How to show time ordering is frame independent

In summary, the concept of timelike and spacelike intervals is important in understanding the effects of time and distance measurements in different frames of reference. In particular, it has been shown that the time ordering of two spacetime points is frame independent if their separation is timelike, while two spacetime points with a spacelike separation can have different temporal ordering in different frames. This concept is important in the study of the spin-statistics theorem and the effects of Lorentz transformations.
  • #1
baixiaojian
3
0
Hello, everyone

I am studying Srednicki's "Quantum Field Theory", section 4 "The spin-statistics Theorem".
Does anyone know how to show that "The time ordering of two spacetime points x and x' is frame independent if their separation is timelike."(P32), explicitly?
And "Two spacetime points whose separation is spacelike, can have different temporal ordering in different frames." How to show this?

Thanks
 
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  • #2
what is the definition of timelike and spacelike intervals?

timelike:
7d40606e17197f22c8343aa6fd354115.png

spacelike:
36c24ff1c4a2d6564ac46e804382e12f.png

Δt=time difference
Δr=spatial difference
s=interval

time and distance measured in different frames:
https://www.physicsforums.com/showthread.php?t=257689
jtbell said:
Let events 1 and 2 occur at [itex](x_1, t_1)[/itex] and [itex](x_2, t_2)[/itex] in frame S. In frame S' they occur at

[tex]x_1^{\prime} = \gamma (x_1 - v t_1)[/tex]

[tex]t_1^{\prime} = \gamma (t_1 - v x_1 / c^2)[/tex]

[tex]x_2^{\prime} = \gamma (x_2 - v t_2)[/tex]

[tex]t_2^{\prime} = \gamma (t_2 - v x_2 / c^2)[/tex]

Subtracting pairs of equations gives

[tex]\Delta x^{\prime} = x_2^{\prime} - x_1^{\prime} = \gamma ((x_2 - x_1) - v (t_2 - t_1)) = \gamma (\Delta x - v \Delta t)[/tex]

[tex]\Delta t^{\prime} = t_2^{\prime} - t_1^{\prime} = \gamma ((t_2 - t_1) - v (x_2 - x_1) / c^2) = \gamma (\Delta t - v \Delta x / c^2)[/tex]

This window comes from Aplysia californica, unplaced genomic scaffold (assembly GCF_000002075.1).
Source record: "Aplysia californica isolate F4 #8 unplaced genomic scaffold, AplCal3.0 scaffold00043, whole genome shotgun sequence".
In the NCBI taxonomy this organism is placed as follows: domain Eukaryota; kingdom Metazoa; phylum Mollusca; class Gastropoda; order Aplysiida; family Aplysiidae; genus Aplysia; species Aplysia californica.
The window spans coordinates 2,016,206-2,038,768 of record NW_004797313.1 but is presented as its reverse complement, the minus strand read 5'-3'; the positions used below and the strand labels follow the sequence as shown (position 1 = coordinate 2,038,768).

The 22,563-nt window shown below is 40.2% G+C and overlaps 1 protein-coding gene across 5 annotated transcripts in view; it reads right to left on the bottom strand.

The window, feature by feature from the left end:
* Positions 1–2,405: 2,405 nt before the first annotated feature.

That is, the Lorentz transformation applies to [itex]\Delta x[/itex] and [itex]\Delta t[/itex] just as it does to x and t, because the transformation is linear.
 
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  • #3
Thank you for your reply. But my question is how to show "the time ordering operation" of two spacetime points x and x' is frame independent if their separation is timelike.
I attached the following paragraph from Srednicki's book for your reference. Please click the attachment for clarity.
gg.jpg
 
  • #4
you need Δt' to be the opposite sign of Δt
 

Related to How to show time ordering is frame independent

1. What is time ordering in physics?

Time ordering refers to the arrangement of events in a chronological sequence. In other words, it is the way in which events are ordered according to when they occur in time.

2. Why is it important to show that time ordering is frame independent?

It is important to demonstrate that time ordering is frame independent because it confirms that the laws of physics are the same in all inertial reference frames. This is a fundamental principle of relativity.

3. How do we show that time ordering is frame independent?

To show that time ordering is frame independent, we can use the concept of Lorentz transformations. These transformations allow us to convert between different inertial reference frames and show that the sequence of events remains the same regardless of the frame of reference.

4. What evidence supports the idea that time ordering is frame independent?

One major piece of evidence is the measurement of the speed of light. The speed of light is constant in all inertial reference frames, which supports the idea that the laws of physics, including time ordering, are the same in all frames.

5. Are there any exceptions to the rule that time ordering is frame independent?

There are some situations, such as near the event horizon of a black hole, where the effects of gravity can cause time ordering to appear different from different frames of reference. However, in these extreme cases, the laws of physics as we know them may not apply, so the concept of frame independence may not hold.

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